BAGHDAD — A suicide bomber wearing the camouflage uniform and flag emblem of an Iraqi Army soldier blew himself up Sunday near a celebration commemorating the military's founding.
Three soldiers restrained the bomber as he tried to push his way inside the party where people were dancing and singing, but his suicide vest detonated, killing all three. Another guard and a civilian standing nearby also were killed, and at least four more people were injured, the U.S. military said.
It was the deadliest of several attacks on Sunday that targeted military members celebrating the 87th anniversary of the army's founding and people enjoying the holiday off work and school.
A group that promotes unity in Iraq held the celebration inside Karrada, one of Baghdad's safest neighborhoods, home to Sunnis, Shiites and Christians. As Iraqi soldiers began firing their weapons in response, people ducked and ran from the area, leaving behind piles of broken glass, overturned furniture and spilled cans of soft drinks. Pools of blood and body parts still stained the street outside the house hours later. The remains of the bomber and his shredded uniform lay in a garbage bag nearby.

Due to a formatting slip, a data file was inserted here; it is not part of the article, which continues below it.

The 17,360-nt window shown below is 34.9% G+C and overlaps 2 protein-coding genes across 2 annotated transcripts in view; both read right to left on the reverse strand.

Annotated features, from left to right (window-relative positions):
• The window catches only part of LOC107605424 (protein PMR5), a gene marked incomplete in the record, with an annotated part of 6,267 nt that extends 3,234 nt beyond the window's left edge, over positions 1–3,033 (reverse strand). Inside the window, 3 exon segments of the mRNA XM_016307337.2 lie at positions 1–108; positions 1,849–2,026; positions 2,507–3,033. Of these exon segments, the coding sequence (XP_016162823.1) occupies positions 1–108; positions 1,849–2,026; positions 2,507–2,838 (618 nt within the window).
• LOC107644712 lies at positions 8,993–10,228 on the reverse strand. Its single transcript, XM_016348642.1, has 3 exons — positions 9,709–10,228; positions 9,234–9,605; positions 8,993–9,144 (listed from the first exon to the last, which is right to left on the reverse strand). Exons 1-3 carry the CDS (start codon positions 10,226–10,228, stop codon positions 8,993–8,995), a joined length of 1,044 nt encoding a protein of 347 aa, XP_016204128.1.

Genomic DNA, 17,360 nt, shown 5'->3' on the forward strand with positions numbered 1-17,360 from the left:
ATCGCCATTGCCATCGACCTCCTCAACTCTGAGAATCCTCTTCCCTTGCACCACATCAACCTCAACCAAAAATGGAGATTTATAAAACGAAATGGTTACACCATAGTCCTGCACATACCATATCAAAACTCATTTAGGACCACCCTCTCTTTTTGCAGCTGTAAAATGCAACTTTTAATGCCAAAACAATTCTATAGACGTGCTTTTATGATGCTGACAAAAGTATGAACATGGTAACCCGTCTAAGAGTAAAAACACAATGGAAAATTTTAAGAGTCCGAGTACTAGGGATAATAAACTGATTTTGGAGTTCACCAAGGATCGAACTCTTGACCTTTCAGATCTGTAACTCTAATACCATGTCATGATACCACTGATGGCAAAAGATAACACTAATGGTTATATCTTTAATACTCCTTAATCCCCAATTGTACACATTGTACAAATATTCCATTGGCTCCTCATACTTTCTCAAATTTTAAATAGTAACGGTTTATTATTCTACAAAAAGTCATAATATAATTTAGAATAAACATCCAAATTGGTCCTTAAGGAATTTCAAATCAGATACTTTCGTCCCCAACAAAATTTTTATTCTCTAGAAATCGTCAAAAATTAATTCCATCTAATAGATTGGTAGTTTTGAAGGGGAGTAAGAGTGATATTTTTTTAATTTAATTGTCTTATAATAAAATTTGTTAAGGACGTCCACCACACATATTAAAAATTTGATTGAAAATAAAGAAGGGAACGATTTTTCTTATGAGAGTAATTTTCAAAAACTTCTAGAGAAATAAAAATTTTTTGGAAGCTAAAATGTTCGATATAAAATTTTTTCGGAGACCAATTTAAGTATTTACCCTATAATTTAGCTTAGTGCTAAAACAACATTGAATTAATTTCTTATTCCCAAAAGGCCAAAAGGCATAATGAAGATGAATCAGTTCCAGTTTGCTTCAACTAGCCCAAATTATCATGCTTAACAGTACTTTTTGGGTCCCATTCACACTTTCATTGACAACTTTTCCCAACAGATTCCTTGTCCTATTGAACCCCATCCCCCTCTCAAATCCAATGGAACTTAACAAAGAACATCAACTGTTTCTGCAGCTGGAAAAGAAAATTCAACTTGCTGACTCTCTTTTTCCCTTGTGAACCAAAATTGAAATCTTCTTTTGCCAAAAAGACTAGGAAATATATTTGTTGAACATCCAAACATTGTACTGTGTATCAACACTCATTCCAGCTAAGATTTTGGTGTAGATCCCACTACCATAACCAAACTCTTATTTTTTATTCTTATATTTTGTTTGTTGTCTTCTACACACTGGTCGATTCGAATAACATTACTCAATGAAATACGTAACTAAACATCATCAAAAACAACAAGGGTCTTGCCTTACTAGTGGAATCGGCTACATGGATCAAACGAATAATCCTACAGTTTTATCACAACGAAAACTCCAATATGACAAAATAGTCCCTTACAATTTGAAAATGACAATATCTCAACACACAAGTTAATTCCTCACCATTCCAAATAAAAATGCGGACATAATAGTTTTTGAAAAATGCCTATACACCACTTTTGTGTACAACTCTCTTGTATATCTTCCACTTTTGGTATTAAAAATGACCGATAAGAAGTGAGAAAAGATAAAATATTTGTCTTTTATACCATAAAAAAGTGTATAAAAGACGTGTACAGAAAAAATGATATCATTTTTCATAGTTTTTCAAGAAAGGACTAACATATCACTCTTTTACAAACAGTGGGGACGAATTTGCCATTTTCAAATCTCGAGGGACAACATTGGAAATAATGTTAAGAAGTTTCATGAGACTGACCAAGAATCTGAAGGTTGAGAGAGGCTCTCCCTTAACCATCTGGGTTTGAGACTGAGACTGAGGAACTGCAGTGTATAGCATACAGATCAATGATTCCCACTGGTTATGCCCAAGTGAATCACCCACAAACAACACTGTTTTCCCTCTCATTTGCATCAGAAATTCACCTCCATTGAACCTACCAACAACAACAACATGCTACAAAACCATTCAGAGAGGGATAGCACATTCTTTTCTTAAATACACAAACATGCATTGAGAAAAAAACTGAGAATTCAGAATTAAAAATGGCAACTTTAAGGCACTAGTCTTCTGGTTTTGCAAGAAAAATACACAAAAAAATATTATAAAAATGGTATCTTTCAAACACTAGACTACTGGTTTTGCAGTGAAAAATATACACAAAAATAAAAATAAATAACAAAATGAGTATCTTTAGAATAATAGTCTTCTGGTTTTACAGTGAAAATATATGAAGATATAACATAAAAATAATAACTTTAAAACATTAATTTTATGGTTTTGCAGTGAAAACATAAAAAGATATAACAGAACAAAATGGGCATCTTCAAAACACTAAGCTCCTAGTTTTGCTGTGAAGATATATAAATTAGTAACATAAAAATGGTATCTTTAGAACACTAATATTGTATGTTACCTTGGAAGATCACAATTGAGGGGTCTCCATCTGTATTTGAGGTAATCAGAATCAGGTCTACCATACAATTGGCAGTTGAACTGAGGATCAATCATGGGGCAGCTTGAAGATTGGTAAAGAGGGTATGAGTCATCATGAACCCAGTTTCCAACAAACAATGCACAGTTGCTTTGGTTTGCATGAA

"It was a terrible moment, seeing the soldiers' blood covering the street on their day," said Seif Ahmed, a member of Iraqi Unity Association, which sponsored the celebration. "I have no idea why something like that happens and on this day."
Violence is down overall in Iraq, but the number of suicide bombings has increased in recent days, especially in Diyala province. Al Qaida in Iraq, the group U.S. Gen. David Petraeus calls the top enemy in Iraq, shifted its operations to areas north of Baghdad after U.S.-backed Sunni militias began working against it in western Anbar province.
The number of attacks jumped in Baghdad as streets filled with people heading out on their extra day off. A car bomb exploded outside a popular restaurant in Qahira neighborhood, killing three people and injuring 15. Four improvised explosive devices went off in quick succession in a car sales lot, killing one person and injuring four.
Also on Sunday, car bombs went off outside two Christian churches and a monastery in the northern city of Mosul. The churches were mostly empty, but five people from one family were injured by one of the explosions.
Lately, the Iraqi Army, police and members of U.S.-funded militias have been frequent targets of attacks. Sunday morning, police said, gunmen touting silenced weapons assassinated a Shiite sheikh who supported the creation of a U.S.-funded militia in the Shiite neighborhood of Shaab.
Sunday's suicide bombing followed a New Year's Day attack on a funeral in Baghdad that killed at least 34 and injured at least 38. The funeral was heavily attended by Iraqi military and police officers.
Gumbrecht reports for the Lexington Herald-Leader. Khadim is a special correspondent in Baghdad.